At last, after all those years of the same old snippets, clips and best-of compilations, the BBC is finally honouring their greatest ever comedy stars by releasing complete series of their work. Each show is intact - including musical breaks, giving us a gloriously nostalgic trip back to that not-so mythical Golden Age of Television.
Now, as these series are released in sequential order, we will have the chance to see their work in context and watch them develop from being merely superb comedians to being the truly great ones we all know and love. I can guarantee that even ardent fans will not have seen most of this material before, unless they caught the original broadcasts.
Presented here is:
- what little remains of M&W's first BBC series from 1968 (not counting their earlier, lost series from the 1950s): about 25 minutes of Episode 6 in black and white. The material and presentation are very similar to their ITV Two of a Kind series - indeed the Two of a Kind theme tune was still being used for both these series, one of several features which will surprise those only familiar with their later BBC work. Guest star Edmund Hockridge (not a name you hear much these days) joins in the tiresome Desert Song finale. This scene ends with 'the boys' removing their robes and thanking the audience for watching. No song or fat lady!
- The four episodes, each 45 to 50 minutes long, of Series 2 from 1969. This is where the real treasures are to be found. Everything we came to cherish in their shows is here in rough, unpolished form. The change to colour gives the shows all the immediacy of their best known work; the picture quality is excellent throughout.
This series was made after Eric recovered from his first serious heart attack and it seems to have done him the world of good: he is in cracking form. On his first entrance, he shouts down to his heart, 'Keep going!', at once drawing our attention to his physical vulnerability and to his zest for life. Maybe his brush with death gave an added emotional level to the pair's work too: suddenly the audience realised how much they loved him and how lucky they were to have him.
As the series progresses we can clearly see the influence of Eddie Braben, their finest writer: Ernie becomes less brash and sarcastic, more childishly pompous and pleased with himself; more earnest, in fact. Eric becomes more dominant and daring in his comedy. He also seems to adlib more, though as ever with these two it is almost impossible to 'see the join': to work out what is genuinely spontaneous and what is only rehearsed until it looks spontaneous - the mark of really great comics. At one point Eric chides Ernie in highly technical terms for mis-timing a laugh: 'Don't build when the laugh's not there!' he scolds. Conversely, when Ernie effortlessly picks up a cue line after one of Eric's geuinely adlibbed excursions, Eric touchingly says, 'Thanks for bringing me back,' before carrying on with the dialogue. That moment reveals precisely why they were so potent as a team and gives the lie to the ignorant dismissals of Ernie, which you used to hear quite a lot, as a second-rater who rode to fame on Eric's talent.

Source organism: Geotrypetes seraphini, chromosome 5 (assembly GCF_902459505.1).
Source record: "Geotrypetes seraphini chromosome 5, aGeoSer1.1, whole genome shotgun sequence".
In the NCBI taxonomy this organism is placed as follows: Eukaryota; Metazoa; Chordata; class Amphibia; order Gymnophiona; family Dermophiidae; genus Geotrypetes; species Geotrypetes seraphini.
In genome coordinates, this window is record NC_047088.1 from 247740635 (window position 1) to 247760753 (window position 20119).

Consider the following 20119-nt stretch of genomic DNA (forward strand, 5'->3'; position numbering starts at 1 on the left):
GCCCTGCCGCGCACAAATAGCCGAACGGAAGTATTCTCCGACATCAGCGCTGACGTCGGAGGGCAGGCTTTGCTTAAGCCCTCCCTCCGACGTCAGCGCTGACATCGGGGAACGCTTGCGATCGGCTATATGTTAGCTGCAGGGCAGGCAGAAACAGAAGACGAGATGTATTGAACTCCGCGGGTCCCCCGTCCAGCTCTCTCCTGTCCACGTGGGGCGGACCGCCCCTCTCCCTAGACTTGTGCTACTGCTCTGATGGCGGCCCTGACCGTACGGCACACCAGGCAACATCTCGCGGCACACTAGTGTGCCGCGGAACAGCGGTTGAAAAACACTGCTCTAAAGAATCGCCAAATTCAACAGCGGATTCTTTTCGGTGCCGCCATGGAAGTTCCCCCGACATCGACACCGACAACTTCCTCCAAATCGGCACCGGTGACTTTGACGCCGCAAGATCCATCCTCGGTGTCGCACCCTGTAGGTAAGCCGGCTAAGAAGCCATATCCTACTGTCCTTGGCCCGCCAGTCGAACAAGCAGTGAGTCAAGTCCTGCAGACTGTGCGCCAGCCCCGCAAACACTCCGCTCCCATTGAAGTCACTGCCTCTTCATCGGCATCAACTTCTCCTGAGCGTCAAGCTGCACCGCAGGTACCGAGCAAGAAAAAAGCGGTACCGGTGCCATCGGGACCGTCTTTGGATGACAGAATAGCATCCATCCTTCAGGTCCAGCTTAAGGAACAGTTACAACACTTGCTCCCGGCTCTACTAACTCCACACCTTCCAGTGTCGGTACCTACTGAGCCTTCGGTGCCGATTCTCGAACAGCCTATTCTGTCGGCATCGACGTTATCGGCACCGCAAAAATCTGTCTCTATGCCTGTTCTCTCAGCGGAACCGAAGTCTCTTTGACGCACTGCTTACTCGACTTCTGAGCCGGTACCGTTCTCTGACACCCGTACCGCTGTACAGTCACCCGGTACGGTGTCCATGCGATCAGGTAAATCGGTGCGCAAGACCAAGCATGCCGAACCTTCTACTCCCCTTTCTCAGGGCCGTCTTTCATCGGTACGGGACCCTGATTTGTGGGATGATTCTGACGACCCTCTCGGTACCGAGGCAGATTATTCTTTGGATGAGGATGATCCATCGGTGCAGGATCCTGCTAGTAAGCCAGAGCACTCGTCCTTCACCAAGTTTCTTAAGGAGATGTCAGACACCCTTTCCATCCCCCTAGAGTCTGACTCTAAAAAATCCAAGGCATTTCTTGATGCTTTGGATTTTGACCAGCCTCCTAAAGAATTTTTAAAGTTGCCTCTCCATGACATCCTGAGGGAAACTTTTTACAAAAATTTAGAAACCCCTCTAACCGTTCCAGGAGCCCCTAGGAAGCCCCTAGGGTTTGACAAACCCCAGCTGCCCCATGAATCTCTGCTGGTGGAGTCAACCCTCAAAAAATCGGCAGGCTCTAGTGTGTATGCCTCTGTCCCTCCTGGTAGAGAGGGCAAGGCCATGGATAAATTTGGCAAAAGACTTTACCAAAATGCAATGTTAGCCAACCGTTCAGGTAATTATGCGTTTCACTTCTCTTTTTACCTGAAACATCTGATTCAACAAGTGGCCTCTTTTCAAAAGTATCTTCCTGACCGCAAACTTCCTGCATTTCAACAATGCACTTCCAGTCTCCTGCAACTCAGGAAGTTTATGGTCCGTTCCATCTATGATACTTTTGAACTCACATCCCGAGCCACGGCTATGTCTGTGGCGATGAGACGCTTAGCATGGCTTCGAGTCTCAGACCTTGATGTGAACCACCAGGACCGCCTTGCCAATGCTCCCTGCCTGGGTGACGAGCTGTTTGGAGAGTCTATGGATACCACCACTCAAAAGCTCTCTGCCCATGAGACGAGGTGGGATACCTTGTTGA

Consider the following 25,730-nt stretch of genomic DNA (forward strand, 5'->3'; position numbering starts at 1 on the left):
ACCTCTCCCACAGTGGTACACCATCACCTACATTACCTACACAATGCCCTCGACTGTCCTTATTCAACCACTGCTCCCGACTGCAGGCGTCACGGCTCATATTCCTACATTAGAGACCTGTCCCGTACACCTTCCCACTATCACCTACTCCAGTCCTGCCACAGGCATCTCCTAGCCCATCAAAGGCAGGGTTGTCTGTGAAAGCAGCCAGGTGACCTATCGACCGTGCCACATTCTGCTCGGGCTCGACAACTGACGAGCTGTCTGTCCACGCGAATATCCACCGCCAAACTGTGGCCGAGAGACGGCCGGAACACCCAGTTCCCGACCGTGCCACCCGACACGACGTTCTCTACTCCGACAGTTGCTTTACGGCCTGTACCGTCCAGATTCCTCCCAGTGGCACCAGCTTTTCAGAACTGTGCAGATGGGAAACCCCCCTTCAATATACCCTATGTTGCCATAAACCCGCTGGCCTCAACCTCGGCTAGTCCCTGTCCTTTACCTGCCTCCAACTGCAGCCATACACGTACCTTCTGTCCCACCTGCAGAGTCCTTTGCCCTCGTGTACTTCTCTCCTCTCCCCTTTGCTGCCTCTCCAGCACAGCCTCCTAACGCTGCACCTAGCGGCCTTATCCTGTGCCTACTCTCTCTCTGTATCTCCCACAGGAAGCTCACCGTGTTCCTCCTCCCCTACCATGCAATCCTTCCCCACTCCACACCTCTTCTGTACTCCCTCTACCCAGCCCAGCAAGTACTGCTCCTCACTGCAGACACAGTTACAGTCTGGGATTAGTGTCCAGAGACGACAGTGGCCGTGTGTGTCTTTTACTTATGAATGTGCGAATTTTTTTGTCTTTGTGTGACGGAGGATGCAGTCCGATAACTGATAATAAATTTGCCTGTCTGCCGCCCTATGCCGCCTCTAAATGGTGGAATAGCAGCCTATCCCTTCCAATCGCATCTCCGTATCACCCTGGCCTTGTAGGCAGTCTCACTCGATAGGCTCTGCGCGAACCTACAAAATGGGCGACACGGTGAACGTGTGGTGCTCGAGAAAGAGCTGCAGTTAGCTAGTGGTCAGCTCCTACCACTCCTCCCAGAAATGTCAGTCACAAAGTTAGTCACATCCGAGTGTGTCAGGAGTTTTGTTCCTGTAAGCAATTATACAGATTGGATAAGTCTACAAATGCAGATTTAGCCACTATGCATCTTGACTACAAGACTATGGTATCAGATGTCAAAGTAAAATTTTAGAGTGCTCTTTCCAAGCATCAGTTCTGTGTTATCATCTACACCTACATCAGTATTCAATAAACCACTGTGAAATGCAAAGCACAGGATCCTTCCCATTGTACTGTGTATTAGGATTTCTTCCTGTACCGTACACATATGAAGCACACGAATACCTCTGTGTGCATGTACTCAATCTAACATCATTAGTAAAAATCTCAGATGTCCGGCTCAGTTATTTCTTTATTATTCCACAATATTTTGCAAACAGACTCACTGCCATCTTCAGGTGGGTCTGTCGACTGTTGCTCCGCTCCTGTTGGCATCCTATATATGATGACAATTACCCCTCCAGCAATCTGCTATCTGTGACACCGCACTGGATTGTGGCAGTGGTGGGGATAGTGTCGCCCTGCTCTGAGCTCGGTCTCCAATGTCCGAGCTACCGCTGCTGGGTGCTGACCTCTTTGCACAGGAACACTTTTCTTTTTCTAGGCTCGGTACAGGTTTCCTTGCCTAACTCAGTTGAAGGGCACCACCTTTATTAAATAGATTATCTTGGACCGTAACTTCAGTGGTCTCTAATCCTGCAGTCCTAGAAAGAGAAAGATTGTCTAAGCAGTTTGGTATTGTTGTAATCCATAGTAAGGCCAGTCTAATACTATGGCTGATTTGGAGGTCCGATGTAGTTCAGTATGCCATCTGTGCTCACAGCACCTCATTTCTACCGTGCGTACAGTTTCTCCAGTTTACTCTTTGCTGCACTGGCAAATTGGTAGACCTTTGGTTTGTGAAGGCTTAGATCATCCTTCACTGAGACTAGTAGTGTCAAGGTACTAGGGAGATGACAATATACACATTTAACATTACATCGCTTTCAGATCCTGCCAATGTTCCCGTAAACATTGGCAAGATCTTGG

The guests in Series Two are Peter Cushing (here is the genesis of the long-running gag about him not being paid), Juliet Mills (who looks like she is having a hilarious time in their sketch together, rather than taking it all very seriously as their stars later did and which was much funnier), Edward Woodward and musical guests such as Moira Anderson, Kenneth McKellar, Vince Hill, Bobbie Gentry and of course, Kenny Ball and his Jazzmen, who provide surprisingly effective and fun 'up' music in each show.
I saw no sign of Susan Hampshire and Frankie Vaughan though they are mentioned on the cover.
The colour shows all end with the utter delight of Bring Me Sunshine, which never fails to bring a tear to the eye. The first show actually has an extended, two-verse version of the song and I suppose must have been the first time they ever performed it.
This is one series of releases that is going to get better with each new volume. I regard it as one of the most important events in British comedy history. Buy it!